Proliferating metrics and rankings in recent decades have, for better or worse, reshaped the priorities of universities around the world. Despite this “metric tide”, Australian universities provide little reliable, publicly available data on their class sizes. To this day, there is no mechanism for reporting how many students are allocated to the various types of classes at universities in Australia.
The result is a clear lack of systematic evidence on how universities organise their teaching in terms of class sizes. We also don’t know for sure how this may have changed over the years.
3 reasons we need to know about class sizes
From a policy perspective, having reliable, publicly available data on Australian universities’ class sizes matters for a number of reasons.
First, class size metrics would provide prospective students with more meaningful information about a key aspect of their future learning experience.
University rankings such as the Academic Ranking of World Universities are mostly geared towards research performance. They provide little guidance on how universities value and approach their teaching.
Student-staff ratios are part of some rankings at least, but this information is similarly limited. These ratios do not provide accurate information on the actual sizes of the various classes students attend. They also generally do not distinguish between different fields of study.
All this means student-staff ratios are a limited source of information.
Second, class sizes could have impacts on students’ learning outcomes and levels of satisfaction.
"34 Australian universities declined in teaching capacity, which is measured by faculty to student ratios that indicate class sizes."
Something tells me this is about to change?https://t.co/u2sZC3KMO2
— Silvio Contessi (@silviocontessi) June 9, 2020
Some studies suggest student outcomes get worse as classes at universities get larger. Other studies paint a more complex picture. These suggest the the effect of increasing class size on students’ achievement differs substantially between academic disciplines. It also depends on the student demographics.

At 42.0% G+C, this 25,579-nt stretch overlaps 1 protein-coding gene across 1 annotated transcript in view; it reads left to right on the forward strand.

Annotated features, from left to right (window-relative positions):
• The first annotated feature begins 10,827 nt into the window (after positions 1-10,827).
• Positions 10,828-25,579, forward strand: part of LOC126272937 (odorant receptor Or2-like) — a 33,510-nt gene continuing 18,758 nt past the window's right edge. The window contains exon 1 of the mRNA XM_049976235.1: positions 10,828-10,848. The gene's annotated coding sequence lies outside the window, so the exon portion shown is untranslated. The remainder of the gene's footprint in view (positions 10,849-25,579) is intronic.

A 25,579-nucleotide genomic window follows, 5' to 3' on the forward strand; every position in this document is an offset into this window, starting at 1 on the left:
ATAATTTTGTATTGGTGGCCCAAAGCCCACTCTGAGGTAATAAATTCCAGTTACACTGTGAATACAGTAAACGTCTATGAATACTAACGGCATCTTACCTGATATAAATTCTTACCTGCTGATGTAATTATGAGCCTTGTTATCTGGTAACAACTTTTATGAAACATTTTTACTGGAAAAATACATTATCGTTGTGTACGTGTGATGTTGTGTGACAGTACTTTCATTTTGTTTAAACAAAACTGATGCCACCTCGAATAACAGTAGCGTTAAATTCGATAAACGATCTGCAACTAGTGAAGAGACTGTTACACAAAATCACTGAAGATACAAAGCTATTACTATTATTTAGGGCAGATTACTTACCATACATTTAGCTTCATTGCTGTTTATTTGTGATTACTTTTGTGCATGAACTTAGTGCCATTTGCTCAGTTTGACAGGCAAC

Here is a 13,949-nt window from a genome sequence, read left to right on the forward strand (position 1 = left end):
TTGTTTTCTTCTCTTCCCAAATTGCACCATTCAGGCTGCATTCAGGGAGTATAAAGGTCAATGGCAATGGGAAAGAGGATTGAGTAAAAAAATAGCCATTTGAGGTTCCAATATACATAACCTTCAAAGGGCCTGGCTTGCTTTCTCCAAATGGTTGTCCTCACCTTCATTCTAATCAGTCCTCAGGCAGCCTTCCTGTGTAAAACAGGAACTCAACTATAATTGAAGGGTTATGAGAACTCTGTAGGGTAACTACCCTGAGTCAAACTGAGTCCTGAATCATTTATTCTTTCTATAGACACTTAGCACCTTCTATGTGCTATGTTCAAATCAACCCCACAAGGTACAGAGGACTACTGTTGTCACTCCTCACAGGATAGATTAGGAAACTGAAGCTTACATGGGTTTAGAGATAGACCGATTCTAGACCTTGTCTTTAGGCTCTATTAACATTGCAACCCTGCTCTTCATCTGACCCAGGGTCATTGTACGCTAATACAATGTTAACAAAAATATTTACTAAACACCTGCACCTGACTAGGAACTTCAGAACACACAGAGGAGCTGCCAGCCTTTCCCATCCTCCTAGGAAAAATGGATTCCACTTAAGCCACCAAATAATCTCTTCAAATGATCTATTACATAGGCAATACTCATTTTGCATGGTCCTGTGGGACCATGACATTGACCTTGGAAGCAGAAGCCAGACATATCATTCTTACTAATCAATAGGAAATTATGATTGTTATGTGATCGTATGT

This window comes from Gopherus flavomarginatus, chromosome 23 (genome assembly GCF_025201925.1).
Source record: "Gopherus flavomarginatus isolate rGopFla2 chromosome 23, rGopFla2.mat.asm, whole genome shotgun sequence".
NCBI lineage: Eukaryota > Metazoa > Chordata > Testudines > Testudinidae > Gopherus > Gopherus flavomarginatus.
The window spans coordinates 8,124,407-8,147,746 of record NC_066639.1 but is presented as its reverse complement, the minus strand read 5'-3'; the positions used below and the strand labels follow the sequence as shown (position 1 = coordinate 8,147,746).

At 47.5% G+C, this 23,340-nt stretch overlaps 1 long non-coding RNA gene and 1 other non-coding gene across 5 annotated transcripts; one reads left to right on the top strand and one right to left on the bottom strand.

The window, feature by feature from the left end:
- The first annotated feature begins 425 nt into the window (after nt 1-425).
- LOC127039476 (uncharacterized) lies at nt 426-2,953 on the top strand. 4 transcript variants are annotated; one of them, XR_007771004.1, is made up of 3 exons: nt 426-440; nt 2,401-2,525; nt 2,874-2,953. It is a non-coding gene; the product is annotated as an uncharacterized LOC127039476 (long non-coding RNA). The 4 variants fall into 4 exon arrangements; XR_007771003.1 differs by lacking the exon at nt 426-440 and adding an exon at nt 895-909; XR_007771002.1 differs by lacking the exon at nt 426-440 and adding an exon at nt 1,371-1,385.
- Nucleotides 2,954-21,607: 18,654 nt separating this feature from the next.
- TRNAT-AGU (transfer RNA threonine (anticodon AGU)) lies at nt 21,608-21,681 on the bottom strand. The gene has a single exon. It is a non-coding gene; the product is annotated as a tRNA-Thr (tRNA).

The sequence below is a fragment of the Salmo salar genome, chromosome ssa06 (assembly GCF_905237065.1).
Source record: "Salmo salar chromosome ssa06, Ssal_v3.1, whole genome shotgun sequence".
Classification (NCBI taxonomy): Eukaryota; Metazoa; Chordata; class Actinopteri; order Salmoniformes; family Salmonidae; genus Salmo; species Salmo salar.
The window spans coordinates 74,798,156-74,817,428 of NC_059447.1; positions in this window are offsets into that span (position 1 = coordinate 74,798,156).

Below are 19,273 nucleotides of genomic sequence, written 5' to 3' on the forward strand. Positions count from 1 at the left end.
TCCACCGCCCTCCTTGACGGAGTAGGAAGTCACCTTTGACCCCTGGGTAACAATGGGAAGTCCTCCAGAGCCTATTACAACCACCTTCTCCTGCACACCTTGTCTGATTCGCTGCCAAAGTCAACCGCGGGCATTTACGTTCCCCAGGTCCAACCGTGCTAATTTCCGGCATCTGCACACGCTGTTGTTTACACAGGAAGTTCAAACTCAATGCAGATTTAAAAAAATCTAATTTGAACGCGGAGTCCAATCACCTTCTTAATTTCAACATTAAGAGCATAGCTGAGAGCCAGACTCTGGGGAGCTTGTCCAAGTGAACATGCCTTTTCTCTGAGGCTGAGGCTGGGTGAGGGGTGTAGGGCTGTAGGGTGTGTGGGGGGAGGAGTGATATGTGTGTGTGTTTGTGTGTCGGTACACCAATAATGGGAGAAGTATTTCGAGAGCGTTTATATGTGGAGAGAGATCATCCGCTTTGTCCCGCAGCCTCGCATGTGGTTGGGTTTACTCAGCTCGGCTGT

The picture of the relationship between class sizes and student satisfaction remains similarly inconclusive.
It is ultimately undeniable, however, that smaller classes provide students with better access to and more interaction with their lecturer or tutor. This is particularly important for tutorial classes, which are meant to enable high levels of interaction. It is reasonable to assume smaller tutorial classes make it easier to provide students with more detailed and targeted feedback.
Third, publishing reliable information on class sizes would eventually lead to better understanding of trends and their potential impacts on students’ learning experiences.
Was UA supposed to be lobbying on behalf of the universities? I thought they were a marketing arm for the govt. https://t.co/CfMzyvotHs
— Lynda Ng (@lyndang) March 9, 2021
Ample anecdotal evidence suggests Australian universities’ class sizes have increased dramatically over recent decades. For example, tutorial class sizes of more than 35 students are not uncommon these days. Only a decade ago an upper limit of 20 students appears to have been the norm.
Unsurprisingly, these numbers are a long way from what tutorial classes looked like before mass higher education. A 2017 study has shown UK universities in the 1960s, for example, had tutorial classes of only about four students on average. The picture at Australian universities would probably not have been too different given the similarities of these two higher education systems.
How could class sizes be reported?
To make university class-size data usable for prospective students and other stakeholders, consistent reporting standards would need to be agreed. Any published class-size metrics should clearly distinguish different modes of delivery, such as online or face-to-face, and different levels of education, such as undergraduate or postgraduate.
Metrics should also reflect the variety of sessions students typically attend. These include lectures, seminars, tutorials or lab classes. Information on class sizes is much more meaningful for group-based and highly interactive teaching activities such as tutorials than for less interactive activities such as lectures.
Logistically, collating class-size metrics should not be too onerous for universities. The information already exists in their learning management or business intelligence systems. The public reporting of data on class sizes could use existing mechanisms such as the annual Quality Indicators for Leaning and Teaching (QILT).
Overall, from a higher education policy perspective, publishing relevant class-size metrics would greatly enhance the transparency of Australian universities’ teaching offerings. It would provide students with meaningful information about what to expect at the university of their choice.
Author Bio: Peter Woelert is Senior Lecturer, Melbourne Graduate School of Education at The University of Melbourne